Sun may have the MySQL name, but every one has its open-source code and MySQL co-founder Monty Widenius is taking the popular open-source DBMS (database management system) and forking it in a new directions.
It came as no surprise to those who follow MySQL that Monty Program Ab, Widenius’ MySQL database engineering company, and Percona, a MySQL services and support firm, announced on May 13th that they were forming a vendor-neutral consortium, “The Open Database Alliance,” to become MySQL’s industry hub.
What they have in mind is to use Widenius’ own branch of MySQL, MariaDB, and its derivative code, binaries, training, support, and other enhancements as the new “MySQL industry hub.” According to Widenius, “MariaDB will work exactly as MySQL; all commands, interfaces, libraries and APIs [Application Programming Interface] that exist in MySQL also exist in MariaDB.”
There are differences though. First, MariaDB will include the Maria DBMS and Prime XT storage engines. In addition, and, Widenius claims, fewer bugs, better testing, and faster performance. Widenius has had no love for Sun’s MySQL releases. While still Sun’s CTO for its MySQL division, Widenius publicly dismissed Sun’s MySQL 5.1 release as being unsuitable for production use. Thus, MariaDB and the Open Database Alliance can be seen as a true fork of MySQL.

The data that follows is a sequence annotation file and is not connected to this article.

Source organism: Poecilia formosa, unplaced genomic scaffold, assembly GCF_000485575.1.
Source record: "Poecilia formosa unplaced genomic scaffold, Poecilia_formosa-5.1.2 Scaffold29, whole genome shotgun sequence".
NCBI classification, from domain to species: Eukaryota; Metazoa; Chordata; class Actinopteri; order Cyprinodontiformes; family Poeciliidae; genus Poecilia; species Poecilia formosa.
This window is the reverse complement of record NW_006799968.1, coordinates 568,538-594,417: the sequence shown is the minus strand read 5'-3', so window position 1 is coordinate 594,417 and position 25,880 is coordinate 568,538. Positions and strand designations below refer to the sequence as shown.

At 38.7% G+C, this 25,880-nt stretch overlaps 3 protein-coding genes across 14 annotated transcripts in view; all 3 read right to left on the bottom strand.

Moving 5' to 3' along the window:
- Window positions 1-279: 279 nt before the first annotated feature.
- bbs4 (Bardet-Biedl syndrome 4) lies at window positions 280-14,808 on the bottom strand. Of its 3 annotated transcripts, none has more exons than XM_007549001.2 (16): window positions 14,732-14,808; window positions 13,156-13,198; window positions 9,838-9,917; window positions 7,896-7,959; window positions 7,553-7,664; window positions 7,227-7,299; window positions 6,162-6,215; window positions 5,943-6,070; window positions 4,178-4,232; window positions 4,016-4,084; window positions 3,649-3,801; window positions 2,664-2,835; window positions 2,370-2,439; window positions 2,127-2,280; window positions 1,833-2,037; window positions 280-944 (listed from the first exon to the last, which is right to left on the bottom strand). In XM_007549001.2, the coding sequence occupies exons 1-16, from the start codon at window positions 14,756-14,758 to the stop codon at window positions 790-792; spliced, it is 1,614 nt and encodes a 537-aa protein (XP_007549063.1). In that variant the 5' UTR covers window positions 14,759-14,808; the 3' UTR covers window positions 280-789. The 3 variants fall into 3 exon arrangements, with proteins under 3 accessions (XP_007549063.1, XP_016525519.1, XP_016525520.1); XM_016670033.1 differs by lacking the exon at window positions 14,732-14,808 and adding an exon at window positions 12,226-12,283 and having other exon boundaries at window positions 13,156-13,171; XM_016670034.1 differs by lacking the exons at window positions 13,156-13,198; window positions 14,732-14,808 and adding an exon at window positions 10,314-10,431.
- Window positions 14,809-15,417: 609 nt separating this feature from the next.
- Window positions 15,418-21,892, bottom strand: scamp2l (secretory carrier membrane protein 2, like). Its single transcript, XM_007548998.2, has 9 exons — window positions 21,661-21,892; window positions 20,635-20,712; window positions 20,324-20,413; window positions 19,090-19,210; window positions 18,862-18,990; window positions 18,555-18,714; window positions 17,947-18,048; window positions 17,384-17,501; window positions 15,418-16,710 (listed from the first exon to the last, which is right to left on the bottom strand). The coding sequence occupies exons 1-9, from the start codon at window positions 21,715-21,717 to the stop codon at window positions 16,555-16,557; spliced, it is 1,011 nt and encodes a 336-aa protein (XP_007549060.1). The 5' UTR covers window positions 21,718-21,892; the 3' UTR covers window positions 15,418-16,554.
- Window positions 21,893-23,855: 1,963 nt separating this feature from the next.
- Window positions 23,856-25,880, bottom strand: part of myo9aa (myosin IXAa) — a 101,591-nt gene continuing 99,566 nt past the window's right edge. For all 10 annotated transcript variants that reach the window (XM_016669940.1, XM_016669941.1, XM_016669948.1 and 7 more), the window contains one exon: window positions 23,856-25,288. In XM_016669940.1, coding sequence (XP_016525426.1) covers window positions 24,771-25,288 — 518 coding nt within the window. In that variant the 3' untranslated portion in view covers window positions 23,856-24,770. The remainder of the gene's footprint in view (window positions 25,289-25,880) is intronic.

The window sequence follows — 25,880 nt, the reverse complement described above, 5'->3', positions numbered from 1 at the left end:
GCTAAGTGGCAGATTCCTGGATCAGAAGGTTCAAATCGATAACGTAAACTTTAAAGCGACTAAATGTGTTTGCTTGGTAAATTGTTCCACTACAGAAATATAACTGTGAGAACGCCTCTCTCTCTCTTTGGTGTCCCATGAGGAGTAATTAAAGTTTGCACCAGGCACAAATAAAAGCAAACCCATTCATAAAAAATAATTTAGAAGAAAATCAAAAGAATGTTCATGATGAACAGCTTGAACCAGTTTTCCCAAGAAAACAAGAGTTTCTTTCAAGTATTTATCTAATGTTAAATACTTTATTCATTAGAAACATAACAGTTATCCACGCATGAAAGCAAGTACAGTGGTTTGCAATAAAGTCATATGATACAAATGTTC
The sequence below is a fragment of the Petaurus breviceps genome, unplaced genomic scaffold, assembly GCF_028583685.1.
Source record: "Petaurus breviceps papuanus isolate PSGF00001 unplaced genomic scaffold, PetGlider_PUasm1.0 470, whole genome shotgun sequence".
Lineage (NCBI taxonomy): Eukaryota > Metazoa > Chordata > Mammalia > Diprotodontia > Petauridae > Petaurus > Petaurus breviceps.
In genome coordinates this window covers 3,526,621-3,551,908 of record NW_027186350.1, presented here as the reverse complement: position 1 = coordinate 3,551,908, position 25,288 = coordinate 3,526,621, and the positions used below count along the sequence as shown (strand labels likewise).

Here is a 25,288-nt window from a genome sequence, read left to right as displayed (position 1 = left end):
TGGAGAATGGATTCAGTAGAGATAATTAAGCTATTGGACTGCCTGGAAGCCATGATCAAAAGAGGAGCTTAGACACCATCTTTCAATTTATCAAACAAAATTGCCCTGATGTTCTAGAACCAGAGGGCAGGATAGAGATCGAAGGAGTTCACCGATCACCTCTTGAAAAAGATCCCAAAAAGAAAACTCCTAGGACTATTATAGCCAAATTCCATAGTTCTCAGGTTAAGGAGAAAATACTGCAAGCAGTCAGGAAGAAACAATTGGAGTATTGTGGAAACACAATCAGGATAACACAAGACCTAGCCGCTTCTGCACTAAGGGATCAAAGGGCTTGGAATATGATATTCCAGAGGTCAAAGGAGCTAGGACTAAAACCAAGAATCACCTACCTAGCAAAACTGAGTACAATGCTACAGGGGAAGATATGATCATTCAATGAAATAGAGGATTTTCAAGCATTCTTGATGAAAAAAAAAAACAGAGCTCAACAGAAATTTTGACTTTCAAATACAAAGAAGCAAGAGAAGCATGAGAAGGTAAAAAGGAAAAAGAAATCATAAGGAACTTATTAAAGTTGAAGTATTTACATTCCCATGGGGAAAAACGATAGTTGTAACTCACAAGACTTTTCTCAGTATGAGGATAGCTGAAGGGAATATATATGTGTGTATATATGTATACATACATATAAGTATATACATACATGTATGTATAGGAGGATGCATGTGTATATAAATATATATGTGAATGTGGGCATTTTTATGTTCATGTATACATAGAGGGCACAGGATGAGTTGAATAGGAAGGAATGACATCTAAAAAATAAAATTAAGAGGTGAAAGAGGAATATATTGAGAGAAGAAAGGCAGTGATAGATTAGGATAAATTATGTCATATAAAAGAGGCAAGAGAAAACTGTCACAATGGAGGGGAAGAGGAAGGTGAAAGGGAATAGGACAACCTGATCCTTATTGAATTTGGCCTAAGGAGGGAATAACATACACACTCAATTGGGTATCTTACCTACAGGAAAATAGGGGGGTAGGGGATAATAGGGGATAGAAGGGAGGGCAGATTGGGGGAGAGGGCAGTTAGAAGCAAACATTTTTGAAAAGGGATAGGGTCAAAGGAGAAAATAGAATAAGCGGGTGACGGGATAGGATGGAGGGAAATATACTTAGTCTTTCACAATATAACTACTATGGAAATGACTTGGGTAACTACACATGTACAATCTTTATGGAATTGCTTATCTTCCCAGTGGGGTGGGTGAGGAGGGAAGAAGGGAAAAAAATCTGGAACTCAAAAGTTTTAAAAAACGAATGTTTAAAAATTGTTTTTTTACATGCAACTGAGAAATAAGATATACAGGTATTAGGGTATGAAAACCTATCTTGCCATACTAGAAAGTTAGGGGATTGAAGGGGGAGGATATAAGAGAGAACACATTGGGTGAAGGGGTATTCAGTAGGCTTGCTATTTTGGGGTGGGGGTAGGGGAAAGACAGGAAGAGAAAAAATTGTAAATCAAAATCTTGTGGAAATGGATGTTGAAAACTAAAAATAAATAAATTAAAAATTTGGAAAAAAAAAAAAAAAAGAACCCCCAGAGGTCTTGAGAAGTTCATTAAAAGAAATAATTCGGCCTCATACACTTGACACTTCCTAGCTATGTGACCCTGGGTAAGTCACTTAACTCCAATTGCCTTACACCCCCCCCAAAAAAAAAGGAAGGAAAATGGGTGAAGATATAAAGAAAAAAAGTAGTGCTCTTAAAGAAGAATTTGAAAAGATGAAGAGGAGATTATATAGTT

The Open Database Alliance press release, however, states that the intent is “to unify all MySQL-related development and services, providing a solution to the fragmentation and uncertainty facing the communities, businesses and technical experts involved with MySQL. Still under development, the Open Database Alliance is open to all businesses, organizations and individuals interested in helping create a new, centralized resource for MySQL and to ensure that it remains a top quality, high performance open source database.”
In the statement, Widenius said, “Our goal with the Open Database Alliance is to provide a central clearinghouse for MySQL development, to encourage a true open development environment with community participation, and to ensure that MySQL code remains extremely high quality. Participating members at this stage in the ‘Alliance’ will have a strong voice in how the organization is structured, and we look forward to collaborating with anyone in the industry that provides or depends on MySQL.”
Whether Oracle/Sun will care to join him in this venture remains to be seen.